Friday, September 02, 2005

Life is so unfair.

It is difficult to enjoy our pleasant life with all that is going on in New Orleans and the Gulf coast. As always it is the poorest of the poor who are hit the hardest by a natural tragedy. That is not to say that the richest of the rich have not suffered terrible losses also. The only difference is that the rich usually have friends with resources, so that they can get out of town, afford a good motel room, and know they will survive economically when the crisis is over. For the poor who survive, they may never recover. On the other hand, they may get a fresh start and be better off than ever before.

All over America prayers are going up for the stranded, the bereaved, the rescue workers, and for the generous people of Texas and Tallahassee, and other areas where people are sharing homes, money, food, time, and effort to alleviate the awful suffering. May God guide the American people through this time of despair where people who are still in shock from the hurricane and flooding are being asked to cope with uncivilized circumstances.

I finally got to one of Geri Ann's softball games this afternoon. The weather was hot but soon a gentle breeze made it quite comfortable. People were very aware of the crisis in our nation, and as they watched the chldren play a game and cheered them on, the conversation would revert to the Gulf coast, worries about relatives not heard from, and what they were donating to help out.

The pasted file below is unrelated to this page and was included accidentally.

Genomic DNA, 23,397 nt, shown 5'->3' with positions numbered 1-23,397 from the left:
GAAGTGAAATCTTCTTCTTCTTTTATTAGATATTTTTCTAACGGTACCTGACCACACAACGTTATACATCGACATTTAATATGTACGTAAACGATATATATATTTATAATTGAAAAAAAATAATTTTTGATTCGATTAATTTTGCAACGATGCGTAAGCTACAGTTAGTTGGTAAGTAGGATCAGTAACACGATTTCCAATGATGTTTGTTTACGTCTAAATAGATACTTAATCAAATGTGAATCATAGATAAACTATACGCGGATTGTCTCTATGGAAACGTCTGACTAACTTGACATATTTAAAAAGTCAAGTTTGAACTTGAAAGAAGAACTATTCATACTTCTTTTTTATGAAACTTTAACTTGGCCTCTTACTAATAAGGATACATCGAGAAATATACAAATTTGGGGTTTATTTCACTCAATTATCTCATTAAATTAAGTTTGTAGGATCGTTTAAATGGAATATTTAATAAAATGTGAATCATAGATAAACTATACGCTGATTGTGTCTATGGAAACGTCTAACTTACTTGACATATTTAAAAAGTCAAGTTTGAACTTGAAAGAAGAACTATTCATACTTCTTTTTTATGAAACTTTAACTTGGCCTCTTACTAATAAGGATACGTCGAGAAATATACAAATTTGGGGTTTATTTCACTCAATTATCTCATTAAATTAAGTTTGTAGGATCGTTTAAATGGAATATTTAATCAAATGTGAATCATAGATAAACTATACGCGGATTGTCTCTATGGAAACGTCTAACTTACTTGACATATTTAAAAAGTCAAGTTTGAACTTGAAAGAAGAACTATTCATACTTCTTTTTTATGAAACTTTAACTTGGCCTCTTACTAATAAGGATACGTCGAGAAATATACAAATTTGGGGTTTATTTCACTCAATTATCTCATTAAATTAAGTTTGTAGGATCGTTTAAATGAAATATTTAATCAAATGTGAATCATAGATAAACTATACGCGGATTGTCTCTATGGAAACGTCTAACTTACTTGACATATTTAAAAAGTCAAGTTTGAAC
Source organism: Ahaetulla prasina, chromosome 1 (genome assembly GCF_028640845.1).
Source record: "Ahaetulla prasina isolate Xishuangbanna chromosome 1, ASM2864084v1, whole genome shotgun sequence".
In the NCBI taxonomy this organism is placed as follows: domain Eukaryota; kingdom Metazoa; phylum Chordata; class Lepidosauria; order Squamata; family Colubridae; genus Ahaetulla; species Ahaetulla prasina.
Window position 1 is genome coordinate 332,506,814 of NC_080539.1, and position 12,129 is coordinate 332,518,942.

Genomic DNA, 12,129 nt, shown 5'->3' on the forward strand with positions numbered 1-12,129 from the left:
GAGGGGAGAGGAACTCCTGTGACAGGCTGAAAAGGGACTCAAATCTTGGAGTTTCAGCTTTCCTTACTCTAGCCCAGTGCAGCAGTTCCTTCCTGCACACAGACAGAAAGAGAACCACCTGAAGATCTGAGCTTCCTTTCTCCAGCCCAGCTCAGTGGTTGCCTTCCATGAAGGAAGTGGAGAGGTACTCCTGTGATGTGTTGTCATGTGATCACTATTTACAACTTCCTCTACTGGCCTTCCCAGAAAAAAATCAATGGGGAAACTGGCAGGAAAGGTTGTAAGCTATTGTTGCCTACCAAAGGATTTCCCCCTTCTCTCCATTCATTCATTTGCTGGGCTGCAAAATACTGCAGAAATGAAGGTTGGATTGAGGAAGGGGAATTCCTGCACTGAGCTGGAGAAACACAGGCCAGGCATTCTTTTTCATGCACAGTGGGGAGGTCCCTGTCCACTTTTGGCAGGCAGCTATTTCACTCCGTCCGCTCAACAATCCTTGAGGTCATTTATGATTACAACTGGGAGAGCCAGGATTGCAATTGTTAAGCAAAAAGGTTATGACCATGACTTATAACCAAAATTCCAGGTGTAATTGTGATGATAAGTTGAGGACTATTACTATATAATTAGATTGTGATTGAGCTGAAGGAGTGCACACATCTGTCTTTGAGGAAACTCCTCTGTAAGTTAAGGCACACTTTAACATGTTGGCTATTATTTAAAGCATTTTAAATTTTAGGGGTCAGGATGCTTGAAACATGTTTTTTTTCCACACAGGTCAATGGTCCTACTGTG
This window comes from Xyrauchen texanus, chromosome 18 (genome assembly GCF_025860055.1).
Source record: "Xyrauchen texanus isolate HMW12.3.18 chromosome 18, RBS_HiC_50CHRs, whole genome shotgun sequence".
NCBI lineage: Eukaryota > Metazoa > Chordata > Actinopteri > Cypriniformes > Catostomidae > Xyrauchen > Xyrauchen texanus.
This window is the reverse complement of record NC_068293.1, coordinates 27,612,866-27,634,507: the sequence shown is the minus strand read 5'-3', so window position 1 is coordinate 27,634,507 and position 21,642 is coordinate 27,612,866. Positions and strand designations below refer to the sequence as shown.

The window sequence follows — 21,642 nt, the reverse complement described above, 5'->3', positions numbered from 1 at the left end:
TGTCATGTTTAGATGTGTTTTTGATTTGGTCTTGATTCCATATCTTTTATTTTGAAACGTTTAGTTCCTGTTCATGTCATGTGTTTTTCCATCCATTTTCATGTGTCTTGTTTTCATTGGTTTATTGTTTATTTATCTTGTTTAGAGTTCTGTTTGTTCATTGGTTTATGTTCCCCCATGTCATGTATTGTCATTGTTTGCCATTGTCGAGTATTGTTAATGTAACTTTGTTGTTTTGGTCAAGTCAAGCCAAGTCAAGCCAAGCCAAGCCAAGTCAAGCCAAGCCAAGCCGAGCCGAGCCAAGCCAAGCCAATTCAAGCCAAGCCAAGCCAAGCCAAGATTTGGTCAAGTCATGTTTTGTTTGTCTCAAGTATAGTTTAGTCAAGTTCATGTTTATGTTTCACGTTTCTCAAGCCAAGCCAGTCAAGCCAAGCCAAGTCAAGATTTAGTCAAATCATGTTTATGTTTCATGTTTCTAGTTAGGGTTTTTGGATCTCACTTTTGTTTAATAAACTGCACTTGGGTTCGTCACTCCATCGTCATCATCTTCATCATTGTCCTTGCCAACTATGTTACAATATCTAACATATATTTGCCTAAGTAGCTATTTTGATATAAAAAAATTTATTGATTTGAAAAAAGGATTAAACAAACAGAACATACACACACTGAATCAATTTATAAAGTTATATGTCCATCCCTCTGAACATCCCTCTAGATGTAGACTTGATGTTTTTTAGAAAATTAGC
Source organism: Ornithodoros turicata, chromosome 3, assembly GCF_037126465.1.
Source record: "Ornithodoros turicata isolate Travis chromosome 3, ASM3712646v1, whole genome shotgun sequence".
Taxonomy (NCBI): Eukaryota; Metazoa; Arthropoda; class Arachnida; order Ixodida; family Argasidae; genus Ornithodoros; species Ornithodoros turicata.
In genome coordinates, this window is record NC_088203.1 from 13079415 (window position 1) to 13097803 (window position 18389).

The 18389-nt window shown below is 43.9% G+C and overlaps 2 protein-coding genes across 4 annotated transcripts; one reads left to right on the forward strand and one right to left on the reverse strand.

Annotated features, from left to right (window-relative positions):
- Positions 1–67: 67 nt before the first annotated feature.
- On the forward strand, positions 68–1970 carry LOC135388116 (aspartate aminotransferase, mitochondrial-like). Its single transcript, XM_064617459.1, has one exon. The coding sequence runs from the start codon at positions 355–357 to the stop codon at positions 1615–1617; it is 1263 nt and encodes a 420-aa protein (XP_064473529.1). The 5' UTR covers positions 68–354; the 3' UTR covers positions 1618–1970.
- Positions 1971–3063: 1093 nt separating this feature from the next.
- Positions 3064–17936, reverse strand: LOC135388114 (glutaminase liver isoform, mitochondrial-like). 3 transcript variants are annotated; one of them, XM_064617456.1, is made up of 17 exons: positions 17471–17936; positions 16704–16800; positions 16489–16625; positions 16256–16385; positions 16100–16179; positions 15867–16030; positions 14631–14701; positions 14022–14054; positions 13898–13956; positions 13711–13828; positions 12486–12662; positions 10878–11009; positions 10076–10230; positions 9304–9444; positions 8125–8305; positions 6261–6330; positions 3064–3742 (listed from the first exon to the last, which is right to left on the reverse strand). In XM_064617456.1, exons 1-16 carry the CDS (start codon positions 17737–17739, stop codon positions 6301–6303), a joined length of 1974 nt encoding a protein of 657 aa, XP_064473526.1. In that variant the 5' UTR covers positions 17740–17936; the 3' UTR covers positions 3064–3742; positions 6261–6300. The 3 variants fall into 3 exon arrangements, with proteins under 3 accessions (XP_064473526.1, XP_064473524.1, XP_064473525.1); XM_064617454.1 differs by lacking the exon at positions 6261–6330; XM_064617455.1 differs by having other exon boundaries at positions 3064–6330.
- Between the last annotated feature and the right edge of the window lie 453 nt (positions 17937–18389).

Samuel has his friend Josh out to spend the night. I was here at the computer with all the lights in the room blazing, but they were so caught up in their bionicals and play that they did not realize when they came into the kids' "art room" that I was around the corner from them. I did not realize they didn't realize until almost the end, but it was fun overhearing their unedited conversations and play.

It was also fun picking up a Marion Daily Republican and reading Dixie Terry's interview about my book Down on the Farm and then going to the Illinois Centre Mall this afternoon and seeing my book on the shelf at Waldenbooks. I knew how much effort Gina Horton and Shawna had put into getting the book ordered and into the store, so that made it extra nice. Tomorrow I will have my first book signing at the Crab Orchard Public Library in the village of Crab Orchard.

I never see our library without remembering the ten years we spent as a Reading Center affiliated with the Shawnee Library System. Volunteers would go a few hours a week and sit in the old school building (now destroyed and replaced by beautiful new facility)and freeze to death in cold weather and burn up in summer. I can remember wearing three pair of sox and climbing very slick steps to get into the Reading Center room and not a patron would show up all Saturday morning. No one had the the library habit in those beginning days. (However, Jean McCamish always encouraged us by letting us know that even if we did not have patrons some days that the school library and students all had some great benefits from the Shawnee System because of our presence in the old school building next door. That encouragment was all that kept me volunteering sometimes.) Now thanks to fantastic efforts of our director Lola Morris, the other librarians there, the volunteer board, and the taxpayers, we have a beautiful comfortable building, a constant flow of patrons, activities for preschool children, and a community that definitely has the library habit.

No comments: